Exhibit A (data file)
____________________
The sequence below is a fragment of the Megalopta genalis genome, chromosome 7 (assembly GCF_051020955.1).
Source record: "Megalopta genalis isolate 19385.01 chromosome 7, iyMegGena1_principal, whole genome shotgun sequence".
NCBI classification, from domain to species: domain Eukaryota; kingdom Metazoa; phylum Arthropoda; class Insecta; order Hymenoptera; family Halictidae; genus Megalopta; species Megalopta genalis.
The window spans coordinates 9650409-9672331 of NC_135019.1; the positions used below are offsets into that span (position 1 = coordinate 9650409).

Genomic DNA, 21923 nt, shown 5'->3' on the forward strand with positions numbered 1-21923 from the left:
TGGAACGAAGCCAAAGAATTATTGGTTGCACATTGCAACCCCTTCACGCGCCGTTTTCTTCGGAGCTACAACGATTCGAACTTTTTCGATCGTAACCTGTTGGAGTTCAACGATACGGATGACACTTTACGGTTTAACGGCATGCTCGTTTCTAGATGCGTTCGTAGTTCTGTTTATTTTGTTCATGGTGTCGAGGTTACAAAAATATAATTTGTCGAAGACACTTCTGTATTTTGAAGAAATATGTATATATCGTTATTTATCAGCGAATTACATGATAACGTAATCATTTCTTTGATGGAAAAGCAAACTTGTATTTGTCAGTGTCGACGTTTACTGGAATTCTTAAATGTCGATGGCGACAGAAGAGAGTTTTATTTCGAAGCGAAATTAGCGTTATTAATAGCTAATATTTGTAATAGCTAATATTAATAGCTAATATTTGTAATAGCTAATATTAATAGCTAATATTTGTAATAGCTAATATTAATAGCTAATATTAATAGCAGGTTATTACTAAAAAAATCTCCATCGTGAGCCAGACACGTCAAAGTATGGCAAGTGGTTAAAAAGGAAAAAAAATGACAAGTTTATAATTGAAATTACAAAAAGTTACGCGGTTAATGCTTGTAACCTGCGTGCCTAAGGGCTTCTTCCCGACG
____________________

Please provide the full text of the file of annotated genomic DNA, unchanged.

The sequence below is a fragment of the Megalopta genalis genome, chromosome 7 (assembly GCF_051020955.1).
Source record: "Megalopta genalis isolate 19385.01 chromosome 7, iyMegGena1_principal, whole genome shotgun sequence".
NCBI classification, from domain to species: domain Eukaryota; kingdom Metazoa; phylum Arthropoda; class Insecta; order Hymenoptera; family Halictidae; genus Megalopta; species Megalopta genalis.
The window spans coordinates 9650409-9672331 of NC_135019.1; the positions used below are offsets into that span (position 1 = coordinate 9650409).

Genomic DNA, 21923 nt, shown 5'->3' on the forward strand with positions numbered 1-21923 from the left:
TGGAACGAAGCCAAAGAATTATTGGTTGCACATTGCAACCCCTTCACGCGCCGTTTTCTTCGGAGCTACAACGATTCGAACTTTTTCGATCGTAACCTGTTGGAGTTCAACGATACGGATGACACTTTACGGTTTAACGGCATGCTCGTTTCTAGATGCGTTCGTAGTTCTGTTTATTTTGTTCATGGTGTCGAGGTTACAAAAATATAATTTGTCGAAGACACTTCTGTATTTTGAAGAAATATGTATATATCGTTATTTATCAGCGAATTACATGATAACGTAATCATTTCTTTGATGGAAAAGCAAACTTGTATTTGTCAGTGTCGACGTTTACTGGAATTCTTAAATGTCGATGGCGACAGAAGAGAGTTTTATTTCGAAGCGAAATTAGCGTTATTAATAGCTAATATTTGTAATAGCTAATATTAATAGCTAATATTTGTAATAGCTAATATTAATAGCTAATATTTGTAATAGCTAATATTAATAGCTAATATTAATAGCAGGTTATTACTAAAAAAATCTCCATCGTGAGCCAGACACGTCAAAGTATGGCAAGTGGTTAAAAAGGAAAAAAAATGACAAGTTTATAATTGAAATTACAAAAAGTTACGCGGTTAATGCTTGTAACCTGCGTGCCTAAGGGCTTCTTCCCGACG